- Experts have warned UK’s population could increase by 3million by 2020
- Current immigration would require building of 3 Birmingham-sized cities
- Prediction will heap pressure on David Cameron to take control of borders
- His pledge to cut net migration to tens of thousands has been left in tatters
Lord Green of Deddington said Britain will be forced to build three cities the size of Birmingham within five years to cope with current levels of immigration
Britain will be forced to build three cities the size of Birmingham within five years to cope with current levels of immigration, experts warned last night.
Lord Green of Deddington, chairman of think-tank MigrationWatch UK, said the population could increase by a staggering 3million by 2020 – adding strain to the country’s creaking public services.
The prediction will heap pressure on Prime Minister David Cameron to take control of the borders as part of his renegotiation of Britain’s membership of the EU.
Immigration now tops the list of voters’ concerns in recent polls – with nearly 6 in 10 saying tackling immigration is among the most crucial issues facing the UK.
But his pledge to cut net migration to the tens of thousands has been left in tatters after the number soared to a record 330,000 in the year to March – a rise of 40 per cent in one year.
Lord Green said that if net migration – the number of people coming into the country minus those leaving – and the natural population increase continued at today’s rates, it would mean a typical rise of around 600,000 a year.
Giving evidence to the Home Affairs Select Committee, he said: ‘On current levels of net migration, we are going to have to build three cities the size of Birmingham within five years. That just can’t be done.’
Birmingham, the UK’s second largest city, has a population of just over 1million, according to the 2011 census.
Lord Green said it would be ‘very difficult’ for the Government to hit its 100,000 migration target but he opposed axing the figure, arguing that it ‘focused’ bureaucrats and public opinion.
‘Unless some action is taken to reduce the inflow from European countries, it will not be possible to bring levels of migration down to levels that people in this country will accept,’ he said.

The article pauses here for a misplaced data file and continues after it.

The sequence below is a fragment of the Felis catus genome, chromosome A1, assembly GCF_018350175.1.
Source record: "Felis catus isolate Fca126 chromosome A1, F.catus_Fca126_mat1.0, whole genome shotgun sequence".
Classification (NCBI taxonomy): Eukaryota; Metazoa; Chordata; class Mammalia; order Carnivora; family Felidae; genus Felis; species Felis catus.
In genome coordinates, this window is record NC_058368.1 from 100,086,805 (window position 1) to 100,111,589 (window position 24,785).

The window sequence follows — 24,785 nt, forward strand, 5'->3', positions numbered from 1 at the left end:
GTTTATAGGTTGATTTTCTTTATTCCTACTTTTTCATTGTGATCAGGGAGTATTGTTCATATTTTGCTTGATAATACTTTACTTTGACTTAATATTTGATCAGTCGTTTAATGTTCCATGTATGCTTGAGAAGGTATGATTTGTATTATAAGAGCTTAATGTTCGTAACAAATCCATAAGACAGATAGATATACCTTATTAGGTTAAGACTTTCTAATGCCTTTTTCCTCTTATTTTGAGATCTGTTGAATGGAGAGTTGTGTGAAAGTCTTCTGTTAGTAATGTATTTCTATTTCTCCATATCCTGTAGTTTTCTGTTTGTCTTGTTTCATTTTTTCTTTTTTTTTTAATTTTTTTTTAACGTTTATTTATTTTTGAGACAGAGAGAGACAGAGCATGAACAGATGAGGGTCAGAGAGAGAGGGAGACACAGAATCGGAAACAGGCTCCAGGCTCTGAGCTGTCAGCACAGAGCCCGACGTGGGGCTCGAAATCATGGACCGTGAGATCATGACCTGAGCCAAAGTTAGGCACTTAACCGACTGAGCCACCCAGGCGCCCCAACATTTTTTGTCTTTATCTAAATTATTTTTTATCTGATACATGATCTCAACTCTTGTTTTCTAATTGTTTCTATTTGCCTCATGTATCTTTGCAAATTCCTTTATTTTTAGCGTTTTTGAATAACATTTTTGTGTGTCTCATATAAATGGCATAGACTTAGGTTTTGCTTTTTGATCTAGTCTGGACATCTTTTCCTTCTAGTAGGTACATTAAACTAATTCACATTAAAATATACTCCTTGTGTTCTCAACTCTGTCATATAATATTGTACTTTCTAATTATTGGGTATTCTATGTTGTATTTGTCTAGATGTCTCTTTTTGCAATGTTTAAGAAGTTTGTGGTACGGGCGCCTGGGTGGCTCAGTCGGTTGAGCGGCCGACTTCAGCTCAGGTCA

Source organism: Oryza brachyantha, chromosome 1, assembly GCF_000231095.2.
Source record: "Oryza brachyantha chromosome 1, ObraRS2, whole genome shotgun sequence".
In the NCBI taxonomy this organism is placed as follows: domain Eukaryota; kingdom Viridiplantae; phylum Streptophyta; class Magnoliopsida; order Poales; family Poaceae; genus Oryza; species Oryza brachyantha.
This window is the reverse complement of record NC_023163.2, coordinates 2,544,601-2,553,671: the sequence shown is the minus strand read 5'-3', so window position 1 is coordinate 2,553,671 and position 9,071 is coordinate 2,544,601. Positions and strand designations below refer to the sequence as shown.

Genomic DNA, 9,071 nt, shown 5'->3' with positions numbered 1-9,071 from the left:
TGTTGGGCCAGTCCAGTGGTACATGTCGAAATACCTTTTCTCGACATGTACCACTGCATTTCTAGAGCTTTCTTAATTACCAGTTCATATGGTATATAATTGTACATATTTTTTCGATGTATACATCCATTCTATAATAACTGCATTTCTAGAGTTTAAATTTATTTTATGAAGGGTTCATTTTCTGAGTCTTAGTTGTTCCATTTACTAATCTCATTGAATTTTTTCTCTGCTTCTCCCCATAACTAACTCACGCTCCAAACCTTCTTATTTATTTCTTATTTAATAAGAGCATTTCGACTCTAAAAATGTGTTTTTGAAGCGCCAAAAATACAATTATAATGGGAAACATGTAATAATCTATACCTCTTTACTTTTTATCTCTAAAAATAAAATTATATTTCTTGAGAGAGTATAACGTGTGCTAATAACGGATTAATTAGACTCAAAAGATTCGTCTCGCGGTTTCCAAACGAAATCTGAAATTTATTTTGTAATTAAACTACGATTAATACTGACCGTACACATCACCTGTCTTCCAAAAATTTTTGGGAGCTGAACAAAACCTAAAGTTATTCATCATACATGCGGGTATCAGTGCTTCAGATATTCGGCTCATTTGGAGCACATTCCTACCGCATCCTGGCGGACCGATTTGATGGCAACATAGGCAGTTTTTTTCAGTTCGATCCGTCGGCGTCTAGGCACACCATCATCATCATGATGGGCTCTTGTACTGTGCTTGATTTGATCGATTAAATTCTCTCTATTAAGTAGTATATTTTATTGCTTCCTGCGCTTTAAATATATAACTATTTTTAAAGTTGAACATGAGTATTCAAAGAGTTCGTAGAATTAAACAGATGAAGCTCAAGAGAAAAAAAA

However, Boris Johnson has warned Britain that low immigration can lead to Japanese style economic stagnation.
Despite being the world’s third largest economy the country has suffered from a lack of growth and the population size is falling, the mayor said on a trade visit to Tokyo.
‘Britons must think about the consequences of curbing the number of people from overseas that move to the UK,’ he insisted.
It comes just a week after Home Secretary Theresa May gave a stark speech to the Conservative Party conference warning that mass immigration made it impossible to build a cohesive society – comments Mr Johnson was quick to distance himself from.
Speaking in Tokyo, the mayor said: ‘They have been going through a long period of stagnation but they are hoping to pull out of it.
“They have got demographic problems. One of the questions that people in Britain might think about is obviously that they have very, very low immigration and very, very low, in fact negative, population growth, they have got a shrinking population.
‘That has, of course, contributed to the long period of economic stagnation they are going through.’
The latest Office for National Statistics figures, published in August, showed an increase in net migration from inside the EU to 183,000, up 53,000, over the year.
Mr Cameron wants to curb migrants’ access to benefits as part of his efforts to claw back powers from Brussels, before holding an in-out referendum by the end of 2017.
Meanwhile, Labour voted against tough new immigration rules last night in a sign the divided party is out of touch with voters.
Home Secretary Theresa May’s Immigration Bill included a crackdown on illegal foreign workers, restrictions to bank accounts and driving licences and proposals to dock the wages of migrants caught working unlawfully.
It also included a controversial requirement for landlords to check the immigration status of tenants – raising fears it could lead to discrimination, a claim Mrs May dismissed.
But the measures passed their first Commons hurdle by 323 to 274, a majority of 49.